By Marissa Payne
As LGBTQ-identifying students on campus report experiencing higher rates of sexual misconduct and violence, advocates suggest the university community could do more to support its LGBTQ members.
Results from the second iteration of the University of Iowa’s Speak Out Iowa campus-climate survey, released April 26, reveal lesbian, gay, and bisexual students report higher rates of victimization.
Sexual violence occurs at higher rates for LGBTQ students
Associate Professor Carolyn Copps Hartley, the chair of the Sexual Misconduct Climate Survey Subcommittee, said that between the years the UI conducts the campus-wide survey, the group may try to do more focused data collection on key findings.
“For example, students who identify as gay, bisexual, or lesbian, they are at higher risk,” Hartley said. “It would be helpful to understand more about their experiences with victimization.”
The 2017 survey results show 41.9 percent of bisexual women report unwanted sexual contact — a rate about 15 percent higher than lesbian and heterosexual women — with bisexual women also reporting 6.5 percent higher rates of rape.
Gay men also report higher rates of unwanted sexual contact compared to heterosexual men. Rates of rape victimization are also disproportionately higher, with 20.7 percent of gay men reporting having been raped compared to 3.6 percent of heterosexual men.
“It really hurts my heart to see that,” LGBTQ Resource Center coordinator Jennifer Jones said.
Kimberly Andresen-Reed, the executive director of Transformative Healing, an organization working to end sexual violence in the LGBTQ community, said queer survivors experience additional barriers to accessing services and reporting their sexual misconduct.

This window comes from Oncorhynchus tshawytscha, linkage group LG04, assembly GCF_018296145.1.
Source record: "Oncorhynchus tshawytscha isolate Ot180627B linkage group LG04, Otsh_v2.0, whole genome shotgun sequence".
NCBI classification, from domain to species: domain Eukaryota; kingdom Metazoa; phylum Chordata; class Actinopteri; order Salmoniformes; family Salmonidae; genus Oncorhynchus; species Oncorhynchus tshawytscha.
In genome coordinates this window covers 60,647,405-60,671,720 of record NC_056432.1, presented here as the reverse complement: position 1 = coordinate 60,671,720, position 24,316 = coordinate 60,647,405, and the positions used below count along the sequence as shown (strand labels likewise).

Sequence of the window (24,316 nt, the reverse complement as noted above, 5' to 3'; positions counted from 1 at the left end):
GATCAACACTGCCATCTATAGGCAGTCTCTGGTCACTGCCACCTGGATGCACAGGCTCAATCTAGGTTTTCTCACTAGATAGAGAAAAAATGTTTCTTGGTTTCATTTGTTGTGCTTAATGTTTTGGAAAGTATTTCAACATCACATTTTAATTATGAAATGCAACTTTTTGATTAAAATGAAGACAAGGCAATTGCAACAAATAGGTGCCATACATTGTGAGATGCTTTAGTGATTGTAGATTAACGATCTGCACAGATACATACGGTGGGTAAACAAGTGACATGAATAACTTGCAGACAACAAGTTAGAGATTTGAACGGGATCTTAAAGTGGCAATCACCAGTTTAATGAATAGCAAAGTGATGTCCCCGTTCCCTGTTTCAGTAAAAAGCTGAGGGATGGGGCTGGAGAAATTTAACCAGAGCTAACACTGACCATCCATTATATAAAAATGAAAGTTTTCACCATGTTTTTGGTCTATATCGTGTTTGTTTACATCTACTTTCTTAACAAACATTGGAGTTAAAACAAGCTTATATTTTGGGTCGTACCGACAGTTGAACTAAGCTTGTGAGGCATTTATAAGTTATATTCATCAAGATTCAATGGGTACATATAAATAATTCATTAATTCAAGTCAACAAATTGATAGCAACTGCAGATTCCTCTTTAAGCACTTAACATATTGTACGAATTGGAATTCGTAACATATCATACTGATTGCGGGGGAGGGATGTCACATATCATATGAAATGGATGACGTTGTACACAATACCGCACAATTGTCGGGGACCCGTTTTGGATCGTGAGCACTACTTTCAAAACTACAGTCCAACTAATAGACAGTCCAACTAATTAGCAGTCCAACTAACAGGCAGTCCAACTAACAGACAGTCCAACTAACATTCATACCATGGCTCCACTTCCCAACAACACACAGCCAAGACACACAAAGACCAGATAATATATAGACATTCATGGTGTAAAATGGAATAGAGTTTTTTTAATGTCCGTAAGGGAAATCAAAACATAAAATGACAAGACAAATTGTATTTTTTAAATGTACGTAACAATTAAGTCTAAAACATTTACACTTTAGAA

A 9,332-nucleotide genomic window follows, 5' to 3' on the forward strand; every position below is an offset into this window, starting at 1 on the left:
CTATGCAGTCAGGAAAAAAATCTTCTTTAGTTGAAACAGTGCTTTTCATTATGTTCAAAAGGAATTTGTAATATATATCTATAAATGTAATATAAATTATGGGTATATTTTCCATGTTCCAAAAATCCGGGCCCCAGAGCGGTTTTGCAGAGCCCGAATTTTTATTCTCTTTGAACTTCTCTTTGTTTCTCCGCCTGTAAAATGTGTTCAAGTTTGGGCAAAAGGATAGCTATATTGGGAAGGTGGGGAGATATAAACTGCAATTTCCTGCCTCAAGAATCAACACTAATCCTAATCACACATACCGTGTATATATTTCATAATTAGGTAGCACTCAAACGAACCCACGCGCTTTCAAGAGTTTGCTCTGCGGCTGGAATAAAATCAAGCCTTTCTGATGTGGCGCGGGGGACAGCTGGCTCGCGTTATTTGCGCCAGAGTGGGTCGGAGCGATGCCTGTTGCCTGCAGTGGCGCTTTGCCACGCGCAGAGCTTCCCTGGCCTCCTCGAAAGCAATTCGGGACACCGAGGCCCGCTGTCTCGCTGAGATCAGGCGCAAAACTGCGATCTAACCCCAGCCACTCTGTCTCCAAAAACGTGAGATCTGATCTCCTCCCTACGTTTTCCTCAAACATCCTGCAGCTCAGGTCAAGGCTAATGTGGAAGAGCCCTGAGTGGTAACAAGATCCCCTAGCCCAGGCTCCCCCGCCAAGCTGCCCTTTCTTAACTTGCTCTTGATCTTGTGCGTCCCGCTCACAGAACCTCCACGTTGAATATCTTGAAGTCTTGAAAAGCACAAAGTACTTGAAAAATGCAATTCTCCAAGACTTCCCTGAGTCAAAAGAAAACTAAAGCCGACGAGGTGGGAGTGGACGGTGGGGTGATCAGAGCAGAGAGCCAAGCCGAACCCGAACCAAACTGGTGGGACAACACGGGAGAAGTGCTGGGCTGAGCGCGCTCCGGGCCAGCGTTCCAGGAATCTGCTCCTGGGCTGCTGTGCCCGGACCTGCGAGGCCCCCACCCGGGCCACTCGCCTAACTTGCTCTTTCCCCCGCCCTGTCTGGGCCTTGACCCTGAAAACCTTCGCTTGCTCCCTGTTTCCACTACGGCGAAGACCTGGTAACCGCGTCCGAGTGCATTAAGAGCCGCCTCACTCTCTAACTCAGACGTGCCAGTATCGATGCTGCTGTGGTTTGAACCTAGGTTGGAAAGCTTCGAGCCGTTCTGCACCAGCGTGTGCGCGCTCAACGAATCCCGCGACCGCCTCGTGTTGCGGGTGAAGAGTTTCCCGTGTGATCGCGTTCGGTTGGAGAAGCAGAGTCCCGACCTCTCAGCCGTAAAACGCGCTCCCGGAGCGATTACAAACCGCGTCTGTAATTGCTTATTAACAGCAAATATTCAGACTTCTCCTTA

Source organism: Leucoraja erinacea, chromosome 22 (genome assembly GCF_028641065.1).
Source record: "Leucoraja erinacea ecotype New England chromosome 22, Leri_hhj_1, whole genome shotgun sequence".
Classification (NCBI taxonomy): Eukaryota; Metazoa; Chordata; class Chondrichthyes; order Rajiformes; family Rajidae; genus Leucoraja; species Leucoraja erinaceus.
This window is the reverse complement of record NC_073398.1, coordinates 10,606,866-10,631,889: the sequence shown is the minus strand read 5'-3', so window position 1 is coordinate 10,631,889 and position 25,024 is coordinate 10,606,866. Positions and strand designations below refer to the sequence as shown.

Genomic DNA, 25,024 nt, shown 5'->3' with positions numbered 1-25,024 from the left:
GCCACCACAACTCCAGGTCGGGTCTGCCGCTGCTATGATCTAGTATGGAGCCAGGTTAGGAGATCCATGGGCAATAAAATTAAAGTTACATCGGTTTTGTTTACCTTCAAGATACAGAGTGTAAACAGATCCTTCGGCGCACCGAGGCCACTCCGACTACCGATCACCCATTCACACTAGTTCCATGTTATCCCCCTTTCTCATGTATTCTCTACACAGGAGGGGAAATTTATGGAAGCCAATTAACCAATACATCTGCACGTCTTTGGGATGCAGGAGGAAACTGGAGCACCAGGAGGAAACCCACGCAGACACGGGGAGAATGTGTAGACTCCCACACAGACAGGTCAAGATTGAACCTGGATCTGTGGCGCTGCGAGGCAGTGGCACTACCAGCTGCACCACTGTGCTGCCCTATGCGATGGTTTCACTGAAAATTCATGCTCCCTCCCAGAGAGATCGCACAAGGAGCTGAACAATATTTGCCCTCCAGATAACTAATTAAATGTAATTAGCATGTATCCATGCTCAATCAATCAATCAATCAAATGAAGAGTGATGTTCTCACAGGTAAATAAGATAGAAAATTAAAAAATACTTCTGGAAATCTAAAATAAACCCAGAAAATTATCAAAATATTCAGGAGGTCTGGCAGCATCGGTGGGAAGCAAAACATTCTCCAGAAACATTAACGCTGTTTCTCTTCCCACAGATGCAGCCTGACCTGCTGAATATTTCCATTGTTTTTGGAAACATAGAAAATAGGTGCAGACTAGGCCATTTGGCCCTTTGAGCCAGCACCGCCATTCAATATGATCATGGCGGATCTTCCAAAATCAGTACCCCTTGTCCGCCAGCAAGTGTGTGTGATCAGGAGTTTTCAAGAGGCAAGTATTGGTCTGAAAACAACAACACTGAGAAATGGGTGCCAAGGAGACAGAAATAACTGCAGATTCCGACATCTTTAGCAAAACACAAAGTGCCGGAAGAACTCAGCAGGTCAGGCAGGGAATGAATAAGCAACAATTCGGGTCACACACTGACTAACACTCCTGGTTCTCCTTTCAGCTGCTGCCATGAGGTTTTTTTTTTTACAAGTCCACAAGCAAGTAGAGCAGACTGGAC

“There’s also the fear of potentially being outed, there’s the fear of not having receptive services,” she said. “… There’s the additional emotional labor of actually having to explain your identity to somebody. In a way, too, it’s like when we’re working with a queer survivor, it’s not just the trauma that they’ve experienced. It’s also the daily trauma that they experienced, like microaggressions.”
Lack of conclusions drawn from transgender student responses
The survey findings have drawn criticism for failing to draw conclusions about sexual misconduct among transgender students.
Of the 6,952 students who responded, 92 — or 1.3 percent — identified as a gender other than male or female. Data from the UI’s 2018 diversity update show 0.2 percent of undergraduates identified as intersex or did not provide their gender.
Despite being a small portion of the sample, Andresen-Reed said it was arguably representative. A 2016 study from the Williams Institute shows 0.6 percent of adults in the U.S. identify as transgender.
“It’s disappointing to have people respond to the survey and have what looks to be a representative sample and not to use that,” she said. “… You have the numbers, you can run them.”
Because the population was not statistically significant, Copps Hartley said, the UI may look to gather data through other methods, such as focus groups, to gather more qualitative data.
“Even though statistically it was a small population, that doesn’t diminish the fact that they’re University of Iowa students and we need to pay close attention,” Jones said.
Next steps to support the LGBTQ community
Part of the UI’s 2018-2021 Antiviolence Plan addresses ensuring campus prevention, education, and intervention efforts meet the needs of under-represented and historically marginalized communities, including LGBTQ students.
To improve accessibility to services for members of the LGBTQ community, Andresen-Reed said she is working with the UI and the Rape Victim Advocacy Program to make herself more accessible to queer survivors on campus through office hours.
Jones said next semester, one of her focuses on programming at the resource center will be to help survivors of violence understand the dynamics of healthy relationships and the power structures that are unique within LGBTQ relationships.
Still, there remains a gap between heterosexual and LGBTQ individuals that Jones said she would like to see the university better address.
“… I think that there needs to be more of an effort university-wide — not just through multicultural programs or the Division of Student Life — but university-wide to have an understanding of what good allyship means, but also that sexual violence is not just for hetero individuals,” Jones said. “This is something that is pervasive throughout every community.”